DON'T FALL PREY TO THE FIVE MYTHS OF HEALTH CARE

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President-elect Barack Obama has promised to make healthcare reform a top priority. But in order to follow through, Obama and lawmakers on Capitol Hill must reject some long-standing misconceptions about health care in this country. Here are five such myths. Each is widely repeated, deeply held—and dead wrong.

1. We need more government to insure poor Americans.
Government has been providing health coverage to low-income patients for over 40 years. The results are hardly encouraging. Witness Medicaid. The quality of care beneficiaries receive is exceedingly poor. Heart-attack victims covered by Medicaid, for instance, are less likely to receive state-of-the-art care than their privately insured counterparts—and they’re more than twice as likely to die as a result of their illness. Because of low reimbursement levels, physicians are reluctant to treat Medicaid patients. A 2003 study found that primary care physicians were five times more likely to reject Medicaid beneficiaries than patients with private insurance. The last thing this country needs is to expand a failing public insurance system.

2. 46 million Americans do not have health insurance.
This Census Bureau figure is often spun as proof that America’s healthcare system is in awful shape and failing many in this country. Included in the Bureau’s count, though, are more than 10 million non-citizens and approximately 14 million people who are eligible for public healthcare programs but haven’t enrolled. Plus, nearly 10 million of the uninsured have household incomes of more than $75,000. Far too many Americans go without health insurance, but the number of chronically uninsured is nowhere close to 46 million.

3. Universal health coverage can be achieved by government mandate.
According to the federal census, nearly two-thirds of the uninsured are aged 18 to 34. This makes sense—healthy people aren’t going to pay for expensive insurance they’ll never use. Those who support an “individual mandate” believe that by requiring all Americans to buy health insurance, the formerly uninsured young and healthy will increase the size of the risk pool and therefore lower premiums for everyone. The problem is that some states require insurers to charge everyone the same rate. So young people would end up paying far more in premiums than they should—or could—pay. The real way to attract young adults into the insurance market is to lower premiums. This can be done by reducing costly benefit mandates and allowing people to buy insurance across state lines.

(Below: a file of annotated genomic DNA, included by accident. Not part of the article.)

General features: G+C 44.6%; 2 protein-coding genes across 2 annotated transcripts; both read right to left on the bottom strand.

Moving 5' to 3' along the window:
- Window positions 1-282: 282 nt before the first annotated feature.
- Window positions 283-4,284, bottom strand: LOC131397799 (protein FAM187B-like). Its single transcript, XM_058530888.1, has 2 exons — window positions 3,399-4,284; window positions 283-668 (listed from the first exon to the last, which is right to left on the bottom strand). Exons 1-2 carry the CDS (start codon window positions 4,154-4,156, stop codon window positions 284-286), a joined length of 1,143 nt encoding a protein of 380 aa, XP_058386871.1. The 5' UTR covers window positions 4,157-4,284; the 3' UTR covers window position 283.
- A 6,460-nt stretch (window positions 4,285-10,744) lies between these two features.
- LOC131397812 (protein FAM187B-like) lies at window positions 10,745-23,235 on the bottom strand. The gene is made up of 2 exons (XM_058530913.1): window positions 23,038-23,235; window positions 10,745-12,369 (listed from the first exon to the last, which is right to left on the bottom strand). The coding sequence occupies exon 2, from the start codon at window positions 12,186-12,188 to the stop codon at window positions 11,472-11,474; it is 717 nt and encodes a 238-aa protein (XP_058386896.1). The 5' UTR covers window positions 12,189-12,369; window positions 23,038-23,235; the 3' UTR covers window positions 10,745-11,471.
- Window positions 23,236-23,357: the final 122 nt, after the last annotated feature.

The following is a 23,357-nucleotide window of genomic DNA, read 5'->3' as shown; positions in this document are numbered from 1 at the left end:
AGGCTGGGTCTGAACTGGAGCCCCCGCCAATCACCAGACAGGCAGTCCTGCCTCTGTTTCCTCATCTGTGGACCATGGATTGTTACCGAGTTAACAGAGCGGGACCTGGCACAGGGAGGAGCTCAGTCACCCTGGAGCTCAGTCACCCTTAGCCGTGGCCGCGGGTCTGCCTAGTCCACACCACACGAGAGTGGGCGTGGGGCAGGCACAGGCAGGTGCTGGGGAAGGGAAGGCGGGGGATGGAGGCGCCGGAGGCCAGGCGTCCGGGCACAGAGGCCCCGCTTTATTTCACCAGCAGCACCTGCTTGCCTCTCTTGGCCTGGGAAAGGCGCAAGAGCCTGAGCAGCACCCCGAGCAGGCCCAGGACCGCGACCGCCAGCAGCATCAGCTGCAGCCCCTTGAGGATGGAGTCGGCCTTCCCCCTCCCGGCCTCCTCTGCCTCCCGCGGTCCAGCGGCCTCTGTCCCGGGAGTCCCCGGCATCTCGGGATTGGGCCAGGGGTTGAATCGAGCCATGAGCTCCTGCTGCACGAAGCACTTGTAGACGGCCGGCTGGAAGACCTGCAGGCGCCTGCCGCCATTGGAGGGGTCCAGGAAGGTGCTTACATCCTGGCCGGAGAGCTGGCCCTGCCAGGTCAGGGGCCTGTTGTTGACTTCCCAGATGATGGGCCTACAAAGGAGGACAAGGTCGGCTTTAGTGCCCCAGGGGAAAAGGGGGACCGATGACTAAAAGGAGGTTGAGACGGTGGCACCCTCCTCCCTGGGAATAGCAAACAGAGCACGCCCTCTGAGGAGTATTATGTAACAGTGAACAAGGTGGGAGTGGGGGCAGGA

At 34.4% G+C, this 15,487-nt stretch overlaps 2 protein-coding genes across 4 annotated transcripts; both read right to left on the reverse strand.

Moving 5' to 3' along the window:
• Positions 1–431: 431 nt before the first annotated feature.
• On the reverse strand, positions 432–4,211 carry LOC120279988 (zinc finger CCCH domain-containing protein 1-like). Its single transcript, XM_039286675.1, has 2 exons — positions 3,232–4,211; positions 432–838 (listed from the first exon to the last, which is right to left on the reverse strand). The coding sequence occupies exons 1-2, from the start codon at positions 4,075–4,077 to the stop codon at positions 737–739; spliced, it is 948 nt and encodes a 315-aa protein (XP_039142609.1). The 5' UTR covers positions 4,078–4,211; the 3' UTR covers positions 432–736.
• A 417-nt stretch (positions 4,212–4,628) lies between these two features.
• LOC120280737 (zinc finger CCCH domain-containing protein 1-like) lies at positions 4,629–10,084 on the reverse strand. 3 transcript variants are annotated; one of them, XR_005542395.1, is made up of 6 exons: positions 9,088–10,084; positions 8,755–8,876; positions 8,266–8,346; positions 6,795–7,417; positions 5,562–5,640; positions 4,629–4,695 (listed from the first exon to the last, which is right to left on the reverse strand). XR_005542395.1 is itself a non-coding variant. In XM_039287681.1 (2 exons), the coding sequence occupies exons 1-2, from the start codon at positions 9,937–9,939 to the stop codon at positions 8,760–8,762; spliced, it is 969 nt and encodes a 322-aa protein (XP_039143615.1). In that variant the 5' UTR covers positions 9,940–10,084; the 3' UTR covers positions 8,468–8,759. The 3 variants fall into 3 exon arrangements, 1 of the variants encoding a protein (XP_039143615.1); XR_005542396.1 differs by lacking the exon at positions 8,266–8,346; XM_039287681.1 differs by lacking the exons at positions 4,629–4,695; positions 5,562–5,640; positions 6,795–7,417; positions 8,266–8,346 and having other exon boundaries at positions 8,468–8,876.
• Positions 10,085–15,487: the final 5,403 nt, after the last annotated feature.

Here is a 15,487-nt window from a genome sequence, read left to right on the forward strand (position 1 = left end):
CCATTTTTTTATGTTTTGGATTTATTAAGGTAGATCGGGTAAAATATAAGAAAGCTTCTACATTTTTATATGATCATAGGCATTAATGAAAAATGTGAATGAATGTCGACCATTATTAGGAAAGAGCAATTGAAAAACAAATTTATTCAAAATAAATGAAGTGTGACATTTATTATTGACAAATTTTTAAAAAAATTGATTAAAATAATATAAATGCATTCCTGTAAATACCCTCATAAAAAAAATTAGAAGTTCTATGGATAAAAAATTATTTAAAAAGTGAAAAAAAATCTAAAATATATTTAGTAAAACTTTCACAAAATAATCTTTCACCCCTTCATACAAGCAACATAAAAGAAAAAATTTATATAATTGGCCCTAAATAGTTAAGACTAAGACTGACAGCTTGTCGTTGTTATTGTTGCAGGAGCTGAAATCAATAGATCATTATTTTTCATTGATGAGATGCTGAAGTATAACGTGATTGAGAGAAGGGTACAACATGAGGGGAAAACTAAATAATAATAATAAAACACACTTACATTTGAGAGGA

4. Prescription drug importation will save patients money.
At most, foreign drug importation would save Americans one percent on healthcare costs over the next decade, according to the Congressional Budget Office. At the same time, purchasing drugs from places outside the United States raises tremendous safety concerns. Many foreign drug factories avoid FDA screenings; a hearing in the House of Representatives last year found that foreign factories are inspected once every 13 to 30 years on average.

5. The state-run healthcare systems in Canada and Europe are better and cheaper than America’s.
People who make this claim usually point to the fact that life expectancy is higher in Canada and Europe. But life expectancy is influenced by a number of variables aside from the quality of a country’s healthcare system—like diet, genetics, exercise, smoking, pollution and even marital status. A study published last year in the British medical journal Lancet Oncology suggests that America is better at treating cancer than Europe or Canada.
Researchers found that Americans have a better survival rate for 13 of the 16 most prominent cancers. This study’s findings tell us more about the quality of a healthcare system than life expectancy rates do because the relationship between treatment and outcomes is more direct. A single-payer health system with a global budget—like Canada has—results in long waiting lists, rationed care and a dearth of the latest technological equipment. If our leaders recognize these five myths, we can expect healthcare reform that works for all Americans. Let’s hope they do.

Sally C. Pipes is President & CEO of the Pacific Research Institute and author of The Top Ten Myths of American Health Care.

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